Flip your lid over home canning

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Joli Elder/For The Lancaster News

There’s nothing like the smell of fresh, homegrown tomatoes.
That is exactly what it smelled like in the Carol Raye Dowling Health Services Center at the University of South Carolina Lancaster where in mid-June participants peeled and quartered dozens of tomatoes during Clemson University Cooperation Extension’s hands-on canning course.
Canning is one of the most time-tested ways to preserve that smell and taste of fresh food, but it must be done carefully.
As food prices rise, interest in growing and preserving food also rises, making this course more timely than ever.
Class instructor and Clemson Extension Dietitian Angela Forbes said the purpose for the course was simple.
“We wanted to teach people to can safely,” Forbes said. “People make a lot of mistakes canning and can potentially make others really ill.”
While participants prepared tomatoes for packing into jars and waited for water to boil, lively conversation ensued about one of the South’s greatest inventions, tomato (“mater”) sandwiches and the reasons each was taking the course.
Most had some canning experience but enrolled to learn more.
Retired Heath Springs Elementary School teacher Sybil Black wanted to make sure her tried-and-true canning methods were still up to speed.
“I was reared on a farm and know how to can,” Black said. “I just wanted to learn about newer methods and make sure we were doing it right.
“My mom canned. We had a big family (eight children). Dad farmed and we always had plenty of food, no money, but plenty of food,” Black laughed.
Black said she learned some new things, but particularly how to ease removing skins.
“I knew you could put the tomatoes in hot water first, but I didn’t know about slitting the “X” in the tomato to make it peel more easily,” Black said.
Another participant, Fran Bundy, admitted she considers herself a novice who  wants to learn more about home canning.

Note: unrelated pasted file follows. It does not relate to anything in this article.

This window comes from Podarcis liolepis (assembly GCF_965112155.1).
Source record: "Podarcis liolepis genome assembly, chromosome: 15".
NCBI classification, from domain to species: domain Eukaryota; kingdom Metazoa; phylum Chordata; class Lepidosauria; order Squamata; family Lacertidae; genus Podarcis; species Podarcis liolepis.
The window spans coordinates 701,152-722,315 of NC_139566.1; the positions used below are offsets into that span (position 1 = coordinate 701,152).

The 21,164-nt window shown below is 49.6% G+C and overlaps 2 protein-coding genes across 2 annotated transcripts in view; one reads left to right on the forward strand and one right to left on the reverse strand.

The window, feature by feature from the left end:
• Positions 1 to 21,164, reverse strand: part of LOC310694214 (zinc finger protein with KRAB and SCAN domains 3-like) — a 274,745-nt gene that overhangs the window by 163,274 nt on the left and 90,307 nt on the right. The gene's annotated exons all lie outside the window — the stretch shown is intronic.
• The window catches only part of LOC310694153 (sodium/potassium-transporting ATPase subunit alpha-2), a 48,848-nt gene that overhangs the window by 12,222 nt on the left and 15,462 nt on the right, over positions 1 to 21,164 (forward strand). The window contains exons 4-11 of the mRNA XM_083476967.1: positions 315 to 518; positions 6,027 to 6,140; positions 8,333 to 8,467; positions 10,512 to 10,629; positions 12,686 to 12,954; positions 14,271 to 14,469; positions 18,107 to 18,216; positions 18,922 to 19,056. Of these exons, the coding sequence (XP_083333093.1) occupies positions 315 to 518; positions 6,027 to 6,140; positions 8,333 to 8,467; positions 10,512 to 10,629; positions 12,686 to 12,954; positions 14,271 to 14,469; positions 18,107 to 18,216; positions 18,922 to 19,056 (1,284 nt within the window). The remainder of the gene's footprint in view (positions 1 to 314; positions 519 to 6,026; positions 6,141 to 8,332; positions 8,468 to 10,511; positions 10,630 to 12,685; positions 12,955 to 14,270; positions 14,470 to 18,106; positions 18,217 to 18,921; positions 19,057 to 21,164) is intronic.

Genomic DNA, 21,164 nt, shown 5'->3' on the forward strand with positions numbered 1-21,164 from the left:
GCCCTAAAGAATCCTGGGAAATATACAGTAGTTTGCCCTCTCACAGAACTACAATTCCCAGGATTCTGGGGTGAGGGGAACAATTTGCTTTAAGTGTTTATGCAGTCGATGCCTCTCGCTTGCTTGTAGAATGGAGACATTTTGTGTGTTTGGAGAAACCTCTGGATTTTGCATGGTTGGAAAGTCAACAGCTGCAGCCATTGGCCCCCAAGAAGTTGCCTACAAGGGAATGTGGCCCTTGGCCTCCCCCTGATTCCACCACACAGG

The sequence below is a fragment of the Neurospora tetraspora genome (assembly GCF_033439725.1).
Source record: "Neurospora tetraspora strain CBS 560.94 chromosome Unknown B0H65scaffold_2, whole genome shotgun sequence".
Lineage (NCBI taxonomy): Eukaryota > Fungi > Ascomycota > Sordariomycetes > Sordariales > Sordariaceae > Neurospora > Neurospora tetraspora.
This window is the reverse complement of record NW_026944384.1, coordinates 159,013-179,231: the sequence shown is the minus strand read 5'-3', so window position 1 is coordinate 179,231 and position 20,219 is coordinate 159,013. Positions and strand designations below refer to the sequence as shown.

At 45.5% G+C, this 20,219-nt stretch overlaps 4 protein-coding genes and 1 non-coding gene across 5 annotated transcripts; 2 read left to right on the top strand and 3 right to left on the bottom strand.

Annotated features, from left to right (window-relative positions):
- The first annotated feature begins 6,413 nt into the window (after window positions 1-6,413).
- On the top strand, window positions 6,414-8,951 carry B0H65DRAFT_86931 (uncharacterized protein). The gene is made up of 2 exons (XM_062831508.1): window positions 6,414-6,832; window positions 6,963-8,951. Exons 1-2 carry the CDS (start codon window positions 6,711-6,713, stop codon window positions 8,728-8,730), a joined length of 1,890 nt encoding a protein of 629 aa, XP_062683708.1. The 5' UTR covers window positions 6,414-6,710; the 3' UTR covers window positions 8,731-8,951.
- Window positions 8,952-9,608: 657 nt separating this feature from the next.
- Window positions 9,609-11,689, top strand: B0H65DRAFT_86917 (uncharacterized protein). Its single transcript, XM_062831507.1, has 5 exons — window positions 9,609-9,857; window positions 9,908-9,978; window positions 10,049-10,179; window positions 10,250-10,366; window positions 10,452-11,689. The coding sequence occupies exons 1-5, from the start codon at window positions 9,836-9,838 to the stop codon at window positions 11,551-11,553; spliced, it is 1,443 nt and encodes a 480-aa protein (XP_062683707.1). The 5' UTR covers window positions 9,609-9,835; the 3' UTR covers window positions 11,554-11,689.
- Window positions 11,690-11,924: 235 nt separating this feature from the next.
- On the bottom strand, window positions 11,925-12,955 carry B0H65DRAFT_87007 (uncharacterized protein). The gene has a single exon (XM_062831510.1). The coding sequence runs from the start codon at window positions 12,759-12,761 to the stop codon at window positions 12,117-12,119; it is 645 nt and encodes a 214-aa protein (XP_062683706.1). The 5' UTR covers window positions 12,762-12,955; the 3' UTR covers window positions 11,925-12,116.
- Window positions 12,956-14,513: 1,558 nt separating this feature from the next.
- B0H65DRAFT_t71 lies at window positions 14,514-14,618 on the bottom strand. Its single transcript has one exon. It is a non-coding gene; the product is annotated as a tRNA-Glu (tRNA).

“We used to raise sheep and cattle,” Bundy said. “I wanted to can, but I never had the time because I worked all the time. I was 52 before I learned to can, and that was only three years ago. It’s never too late to learn.”
Linda Williams attended to learn more about an unfamiliar canning method.
“I have canned but never cold-packed, so that’s what I wanted to know,” Williams said. “I’ve learned a lot today.”
One handy gadget – a magnetic lid lifter – made its way into the classroom and was enjoyed by all involved.
Class participant Ronnye Mandaro became an immediate fan of the lid lifter, which allows the easy removal of hot lids from simmering water,
“Where’s this been all my life?” Mandaro asked.
Enrollees participated in each step of the water bath canning method and received literature on safe canning methods, as well as dozens of additional resources provided by Clemson Extension’s Home and Garden Information Center.
For more information on upcoming events and courses offered by Clemson University Cooperation Extension or information on safe preserving methods call 1-888-656-9988 or visit http://hgic.clemson.edu.
Common canning problems
– Loss of liquid during processing – If at least half of liquid is lost, refrigerate jars and use within 2-3 days.
– Imperfect seal – Discard, unless the trouble was detected within 24 hours of processing. Otherwise, the canned food can be safely re-canned using a new jar, treated seal and reprocessing for the same processing time.
– Cloudy liquid
– Undesirable color changes
– Sediment in jars
– Floating
– Spoilage
Most of these problems can be avoided by carefully following canning instructions, using reliable equipment and properly processed cans and seals, removing air bubbles before packing, measuring head space and choosing products at their most desirable stage of maturity.

- Provided by Clemson University Cooperation Extension

Elma’s Canned Vegetable Soup

Lima beans

– Gather vegetables from garden and prepare for cooking. Peel tomatoes and cut into quarters (or smaller for larger tomatoes). Shuck, silk and cut corn off cob (scraping cob.) Shell limas and cook separately in advance for approximately 30 minutes. Cut cabbage as for stewing. Peel potatoes, cut into cubes and cook prior to mixing for approximately 30 minutes. Cut okra as for frying. Mix all vegetables together. Cook on medium heat, stirring constantly until boiling point.
– Put soup mixture in 7 quart jars and add one teaspoon of salt. Seal and put in pressure cooker and cook at 10 pounds pressure for 25 minutes. Remove from cooker when pressure is “0”. Store in pantry until ready to use.
Note: You may also cook mixture until done and freeze until ready to use.

– Recipe from “Elma’s Way: A Collection of Treasured Recipes and Traditions”